Last week people submitting on the proposed Unitary Plan to Auckland Councillors were routinely jeered and shouted at by “the miserables of Kohimarama“. A marathon 7 hour meeting ended with the council backing down and the eventual crippling of Mayor Len Brown’s sanity. Hayden Donnell gingerly offers his two cents. Read Alex Johnston’s account of the extraordinary council meeting here. The Spinoff Longform Fund is dedicated to facilitating investigative journalism.
Forget transport and housing policy. Hayden Donnell dons his sorting hat to uncover the only info on the Auckland mayoral candidates that truly matters. We’ve found out a lot of personal stuff about the Auckland mayoral candidates during this heart-stopping election campaign. Her Warship Penny Bright cleans her hoardings with senior nappies. John Palino knows the one person responsible for our city’s Len Brown sex nightmare, but will not reveal the culprit’s identity. Chlöe Swarbrick is 22 years old.
Finally, an election column we can all agree with! Hayden Donnell argues the election sucks now and is driving us all to the brink of madness and beyond. Most election columns are biased or sensational. They’re tainted by people’s political preferences or psychosexual need to be at the centre of electoral drama. The supply of misinformation only intensifies this close to polling day.
Muck Rack makes it simple to find people, tweets, or articles that mention any name, keyword, company, hashtag etc. We've compiled this guide to help you make the most of your search.
Selecting a term
Start searching tweets, articles from media outlets, articles mentioned in tweets, journalists'
names, titles and bios with some suggested searches:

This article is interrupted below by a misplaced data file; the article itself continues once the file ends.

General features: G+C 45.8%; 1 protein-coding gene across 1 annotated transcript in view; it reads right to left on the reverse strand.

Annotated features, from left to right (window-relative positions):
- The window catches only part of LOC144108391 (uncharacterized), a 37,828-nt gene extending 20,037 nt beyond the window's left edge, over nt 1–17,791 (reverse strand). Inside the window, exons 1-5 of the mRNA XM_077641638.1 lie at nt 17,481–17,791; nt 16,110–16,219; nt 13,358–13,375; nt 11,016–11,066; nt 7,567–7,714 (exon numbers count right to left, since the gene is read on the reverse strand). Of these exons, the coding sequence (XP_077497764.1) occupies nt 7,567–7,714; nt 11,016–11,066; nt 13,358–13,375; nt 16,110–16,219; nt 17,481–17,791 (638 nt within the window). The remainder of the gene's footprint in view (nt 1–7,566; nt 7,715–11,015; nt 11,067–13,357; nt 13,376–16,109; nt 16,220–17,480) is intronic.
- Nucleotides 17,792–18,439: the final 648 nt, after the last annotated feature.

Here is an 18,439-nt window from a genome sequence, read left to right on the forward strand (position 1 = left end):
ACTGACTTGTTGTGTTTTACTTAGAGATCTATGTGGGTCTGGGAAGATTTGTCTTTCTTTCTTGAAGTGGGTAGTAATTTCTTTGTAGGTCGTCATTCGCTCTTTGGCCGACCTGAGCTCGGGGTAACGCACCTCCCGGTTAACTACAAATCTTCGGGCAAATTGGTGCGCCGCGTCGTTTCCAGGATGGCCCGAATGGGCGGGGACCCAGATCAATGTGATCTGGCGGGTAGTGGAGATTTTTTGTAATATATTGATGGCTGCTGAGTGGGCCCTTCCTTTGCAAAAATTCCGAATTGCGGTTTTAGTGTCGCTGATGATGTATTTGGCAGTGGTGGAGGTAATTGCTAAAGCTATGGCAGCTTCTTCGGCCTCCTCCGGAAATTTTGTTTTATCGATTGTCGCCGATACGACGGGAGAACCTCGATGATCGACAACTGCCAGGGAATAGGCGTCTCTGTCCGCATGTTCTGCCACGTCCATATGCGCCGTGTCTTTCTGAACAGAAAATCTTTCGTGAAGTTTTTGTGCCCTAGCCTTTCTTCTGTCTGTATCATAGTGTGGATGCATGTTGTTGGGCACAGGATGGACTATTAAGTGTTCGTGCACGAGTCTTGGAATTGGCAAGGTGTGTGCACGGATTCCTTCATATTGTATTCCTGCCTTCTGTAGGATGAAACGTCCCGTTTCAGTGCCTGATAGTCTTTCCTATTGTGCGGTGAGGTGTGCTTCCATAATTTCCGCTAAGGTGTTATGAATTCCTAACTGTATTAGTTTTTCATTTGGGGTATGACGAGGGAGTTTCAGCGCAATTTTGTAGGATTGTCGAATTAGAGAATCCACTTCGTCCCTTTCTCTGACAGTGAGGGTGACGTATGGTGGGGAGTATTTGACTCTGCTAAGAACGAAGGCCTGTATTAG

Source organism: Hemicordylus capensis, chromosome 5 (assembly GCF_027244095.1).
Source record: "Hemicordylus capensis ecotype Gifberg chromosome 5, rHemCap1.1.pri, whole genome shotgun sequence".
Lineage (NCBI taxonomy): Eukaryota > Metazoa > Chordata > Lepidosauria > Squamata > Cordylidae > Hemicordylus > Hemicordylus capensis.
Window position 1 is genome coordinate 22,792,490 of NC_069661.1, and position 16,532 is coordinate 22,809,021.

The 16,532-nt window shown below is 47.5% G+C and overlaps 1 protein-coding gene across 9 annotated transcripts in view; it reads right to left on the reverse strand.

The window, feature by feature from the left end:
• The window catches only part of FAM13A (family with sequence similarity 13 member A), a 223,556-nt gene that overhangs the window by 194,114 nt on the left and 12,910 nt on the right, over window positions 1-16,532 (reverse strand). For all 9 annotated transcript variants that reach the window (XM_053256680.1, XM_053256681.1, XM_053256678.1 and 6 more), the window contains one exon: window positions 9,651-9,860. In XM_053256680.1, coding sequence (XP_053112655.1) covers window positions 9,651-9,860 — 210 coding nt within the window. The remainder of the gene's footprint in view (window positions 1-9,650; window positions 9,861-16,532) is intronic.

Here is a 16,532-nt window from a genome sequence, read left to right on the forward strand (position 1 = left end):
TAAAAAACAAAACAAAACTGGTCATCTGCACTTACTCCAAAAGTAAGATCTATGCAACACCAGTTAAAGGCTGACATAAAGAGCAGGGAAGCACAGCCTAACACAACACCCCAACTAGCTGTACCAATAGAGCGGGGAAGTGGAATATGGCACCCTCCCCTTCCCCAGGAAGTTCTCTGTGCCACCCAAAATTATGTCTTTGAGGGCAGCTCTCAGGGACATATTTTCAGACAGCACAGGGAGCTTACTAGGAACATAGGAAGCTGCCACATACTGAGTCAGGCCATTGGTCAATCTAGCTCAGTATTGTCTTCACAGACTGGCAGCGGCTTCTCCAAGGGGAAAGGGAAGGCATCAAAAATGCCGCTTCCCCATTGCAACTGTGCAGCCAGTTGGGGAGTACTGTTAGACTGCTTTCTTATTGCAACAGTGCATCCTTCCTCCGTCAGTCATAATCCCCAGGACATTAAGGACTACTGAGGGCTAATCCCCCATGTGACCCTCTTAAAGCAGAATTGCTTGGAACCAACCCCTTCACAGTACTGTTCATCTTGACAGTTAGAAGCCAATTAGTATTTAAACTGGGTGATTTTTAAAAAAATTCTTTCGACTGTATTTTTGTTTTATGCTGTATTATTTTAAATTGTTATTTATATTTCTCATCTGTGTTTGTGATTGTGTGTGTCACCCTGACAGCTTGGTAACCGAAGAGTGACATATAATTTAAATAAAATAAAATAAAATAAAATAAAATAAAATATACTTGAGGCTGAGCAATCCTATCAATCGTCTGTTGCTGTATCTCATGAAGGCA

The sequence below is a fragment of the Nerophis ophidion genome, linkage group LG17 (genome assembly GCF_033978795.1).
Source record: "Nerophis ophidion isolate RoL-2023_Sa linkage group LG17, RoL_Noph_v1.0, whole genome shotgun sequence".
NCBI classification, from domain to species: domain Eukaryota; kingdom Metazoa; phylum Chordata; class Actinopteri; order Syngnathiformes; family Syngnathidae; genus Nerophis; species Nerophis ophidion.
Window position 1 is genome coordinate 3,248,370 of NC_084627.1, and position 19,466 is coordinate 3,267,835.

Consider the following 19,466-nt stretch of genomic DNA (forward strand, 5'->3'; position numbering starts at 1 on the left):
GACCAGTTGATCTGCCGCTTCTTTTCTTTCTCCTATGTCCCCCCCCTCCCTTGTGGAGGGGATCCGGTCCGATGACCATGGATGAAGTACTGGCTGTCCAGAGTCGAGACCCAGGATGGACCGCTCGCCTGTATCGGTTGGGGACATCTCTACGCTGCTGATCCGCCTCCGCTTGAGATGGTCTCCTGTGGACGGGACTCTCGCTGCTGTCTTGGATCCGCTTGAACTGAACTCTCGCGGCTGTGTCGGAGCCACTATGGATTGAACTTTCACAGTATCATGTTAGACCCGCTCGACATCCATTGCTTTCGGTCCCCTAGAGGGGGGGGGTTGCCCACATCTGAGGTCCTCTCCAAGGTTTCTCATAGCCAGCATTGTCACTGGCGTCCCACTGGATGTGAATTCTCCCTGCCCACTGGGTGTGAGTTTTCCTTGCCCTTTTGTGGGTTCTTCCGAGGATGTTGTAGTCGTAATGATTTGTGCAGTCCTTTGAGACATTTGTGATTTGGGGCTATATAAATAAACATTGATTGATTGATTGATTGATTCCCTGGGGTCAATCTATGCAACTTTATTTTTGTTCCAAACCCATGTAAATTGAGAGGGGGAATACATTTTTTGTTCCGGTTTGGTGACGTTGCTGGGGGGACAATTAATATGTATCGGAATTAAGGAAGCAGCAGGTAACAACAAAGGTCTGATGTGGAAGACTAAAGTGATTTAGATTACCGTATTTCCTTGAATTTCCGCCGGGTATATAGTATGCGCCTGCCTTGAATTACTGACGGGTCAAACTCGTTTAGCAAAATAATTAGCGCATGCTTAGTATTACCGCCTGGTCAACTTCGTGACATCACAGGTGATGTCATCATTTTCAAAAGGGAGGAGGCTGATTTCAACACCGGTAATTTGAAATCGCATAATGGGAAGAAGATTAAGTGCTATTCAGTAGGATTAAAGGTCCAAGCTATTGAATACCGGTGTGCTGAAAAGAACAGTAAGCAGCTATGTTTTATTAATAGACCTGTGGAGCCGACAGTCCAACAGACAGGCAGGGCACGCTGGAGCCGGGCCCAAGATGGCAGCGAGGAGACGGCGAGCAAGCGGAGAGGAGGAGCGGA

Companies or Topics (e.g. iPhone, Microsoft)
Phrases (e.g. "cloud computing") — use quotes to keep the terms together
Twitter handles (e.g. @username) — returns those who have mentioned or replied to
Names (e.g. "David Pogue")
Hashtags (e.g. #sxsw, #london2012)
Bio details (e.g. vegan, Olympics, father)
Muck Rack's Advanced Search allows for many boolean operators.
Find results that mention multiple specified terms, use AND or
+. For example, ensure each result contains both Elon Musk and Mark Zuckerberg by
searching Musk AND Zuckerberg or Musk + Zuckerberg.
Use the operators OR or , to broaden your search when you'd like either of
multiple terms to appear in results. (This is the default behavior of our search when no operators
are used). For example, results will contain either cake or cookie by searching cake OR cookie or cake,cookie
Use NOT or - to subtract results from your search. For
example, searching Disney will yield results about the Walt Disney Company as well as Walt Disney
World Resort. To exclude mentions of Disney World, search for Disney -World or Disney
When using one of these operators with a phrase, enclose it in quotation marks. For example, you can
find results about smartphones excluding Apple's iPhone 4S by searching smartphone -"iPhone
Exact case matching or punctuation
If you're searching for a brand name or keyword that relies on specific punctuation marks or capitalization, you can
find results that match your exact query by adding matchcase: before the keyword you're searching for, like matchcase:E*TRADE .
Use parentheses to separate multiple
boolean phrases. For example, to find journalists talking about having fun in Disney World or
Disneyland, search for ("disney world" OR disneyland) AND fun.
An asterisk can be used to search for any variation of a root word truncated by the asterisk. For example, searching for admin* will return results for administrator, administration, administer, administered, etc.
A near operator is an AND operator where you can control the distance between the words. You can vary the distance the near operation uses by adding a forward slash and number (between 0-99) such as strawberries NEAR/10 "whipped cream", which means the strawberries must exist within 10 words of "whipped cream".